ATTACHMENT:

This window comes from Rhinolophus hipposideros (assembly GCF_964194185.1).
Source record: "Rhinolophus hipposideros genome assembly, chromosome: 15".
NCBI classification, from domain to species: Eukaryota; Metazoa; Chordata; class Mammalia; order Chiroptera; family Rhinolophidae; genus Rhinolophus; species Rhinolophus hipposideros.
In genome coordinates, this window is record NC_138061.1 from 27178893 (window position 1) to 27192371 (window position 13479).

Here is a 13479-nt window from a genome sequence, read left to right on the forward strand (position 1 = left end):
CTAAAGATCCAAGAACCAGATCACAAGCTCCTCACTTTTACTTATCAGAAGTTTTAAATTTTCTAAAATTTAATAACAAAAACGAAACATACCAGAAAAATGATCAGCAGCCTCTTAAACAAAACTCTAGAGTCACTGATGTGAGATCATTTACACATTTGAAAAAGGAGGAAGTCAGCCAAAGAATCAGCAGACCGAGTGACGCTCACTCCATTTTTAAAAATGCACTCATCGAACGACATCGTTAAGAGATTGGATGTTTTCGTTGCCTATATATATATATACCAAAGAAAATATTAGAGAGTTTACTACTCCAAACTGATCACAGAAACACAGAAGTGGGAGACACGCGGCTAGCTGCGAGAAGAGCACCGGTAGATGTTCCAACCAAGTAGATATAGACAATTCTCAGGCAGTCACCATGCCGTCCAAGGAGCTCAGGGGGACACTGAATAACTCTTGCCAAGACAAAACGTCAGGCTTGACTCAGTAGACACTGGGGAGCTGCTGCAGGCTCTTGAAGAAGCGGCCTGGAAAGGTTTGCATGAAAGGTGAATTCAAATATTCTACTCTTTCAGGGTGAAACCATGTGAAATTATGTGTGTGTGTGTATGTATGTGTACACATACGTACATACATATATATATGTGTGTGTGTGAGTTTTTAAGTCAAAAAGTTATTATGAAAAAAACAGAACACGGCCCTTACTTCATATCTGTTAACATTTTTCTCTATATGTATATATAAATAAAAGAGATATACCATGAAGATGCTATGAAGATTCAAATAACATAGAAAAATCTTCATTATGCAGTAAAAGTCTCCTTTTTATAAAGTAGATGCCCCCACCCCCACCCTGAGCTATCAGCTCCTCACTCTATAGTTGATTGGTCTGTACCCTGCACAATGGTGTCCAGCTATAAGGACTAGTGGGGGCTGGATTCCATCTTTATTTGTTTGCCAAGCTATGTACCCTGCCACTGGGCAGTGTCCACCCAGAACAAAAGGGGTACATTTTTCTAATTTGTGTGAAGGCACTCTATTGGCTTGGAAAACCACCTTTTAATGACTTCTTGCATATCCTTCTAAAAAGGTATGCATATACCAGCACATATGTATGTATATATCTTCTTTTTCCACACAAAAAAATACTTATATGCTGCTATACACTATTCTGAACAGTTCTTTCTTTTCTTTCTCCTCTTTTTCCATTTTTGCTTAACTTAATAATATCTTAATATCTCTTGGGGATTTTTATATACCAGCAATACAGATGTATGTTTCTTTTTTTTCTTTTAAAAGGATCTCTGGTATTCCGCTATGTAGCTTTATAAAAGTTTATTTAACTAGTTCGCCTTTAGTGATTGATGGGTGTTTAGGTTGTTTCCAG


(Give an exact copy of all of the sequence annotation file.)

This window comes from Rhinolophus hipposideros (assembly GCF_964194185.1).
Source record: "Rhinolophus hipposideros genome assembly, chromosome: 15".
NCBI classification, from domain to species: Eukaryota; Metazoa; Chordata; class Mammalia; order Chiroptera; family Rhinolophidae; genus Rhinolophus; species Rhinolophus hipposideros.
In genome coordinates, this window is record NC_138061.1 from 27178893 (window position 1) to 27192371 (window position 13479).

Here is a 13479-nt window from a genome sequence, read left to right on the forward strand (position 1 = left end):
CTAAAGATCCAAGAACCAGATCACAAGCTCCTCACTTTTACTTATCAGAAGTTTTAAATTTTCTAAAATTTAATAACAAAAACGAAACATACCAGAAAAATGATCAGCAGCCTCTTAAACAAAACTCTAGAGTCACTGATGTGAGATCATTTACACATTTGAAAAAGGAGGAAGTCAGCCAAAGAATCAGCAGACCGAGTGACGCTCACTCCATTTTTAAAAATGCACTCATCGAACGACATCGTTAAGAGATTGGATGTTTTCGTTGCCTATATATATATATACCAAAGAAAATATTAGAGAGTTTACTACTCCAAACTGATCACAGAAACACAGAAGTGGGAGACACGCGGCTAGCTGCGAGAAGAGCACCGGTAGATGTTCCAACCAAGTAGATATAGACAATTCTCAGGCAGTCACCATGCCGTCCAAGGAGCTCAGGGGGACACTGAATAACTCTTGCCAAGACAAAACGTCAGGCTTGACTCAGTAGACACTGGGGAGCTGCTGCAGGCTCTTGAAGAAGCGGCCTGGAAAGGTTTGCATGAAAGGTGAATTCAAATATTCTACTCTTTCAGGGTGAAACCATGTGAAATTATGTGTGTGTGTGTATGTATGTGTACACATACGTACATACATATATATATGTGTGTGTGTGAGTTTTTAAGTCAAAAAGTTATTATGAAAAAAACAGAACACGGCCCTTACTTCATATCTGTTAACATTTTTCTCTATATGTATATATAAATAAAAGAGATATACCATGAAGATGCTATGAAGATTCAAATAACATAGAAAAATCTTCATTATGCAGTAAAAGTCTCCTTTTTATAAAGTAGATGCCCCCACCCCCACCCTGAGCTATCAGCTCCTCACTCTATAGTTGATTGGTCTGTACCCTGCACAATGGTGTCCAGCTATAAGGACTAGTGGGGGCTGGATTCCATCTTTATTTGTTTGCCAAGCTATGTACCCTGCCACTGGGCAGTGTCCACCCAGAACAAAAGGGGTACATTTTTCTAATTTGTGTGAAGGCACTCTATTGGCTTGGAAAACCACCTTTTAATGACTTCTTGCATATCCTTCTAAAAAGGTATGCATATACCAGCACATATGTATGTATATATCTTCTTTTTCCACACAAAAAAATACTTATATGCTGCTATACACTATTCTGAACAGTTCTTTCTTTTCTTTCTCCTCTTTTTCCATTTTTGCTTAACTTAATAATATCTTAATATCTCTTGGGGATTTTTATATACCAGCAATACAGATGTATGTTTCTTTTTTTTCTTTTAAAAGGATCTCTGGTATTCCGCTATGTAGCTTTATAAAAGTTTATTTAACTAGTTCGCCTTTAGTGATTGATGGGTGTTTAGGTTGTTTCCAG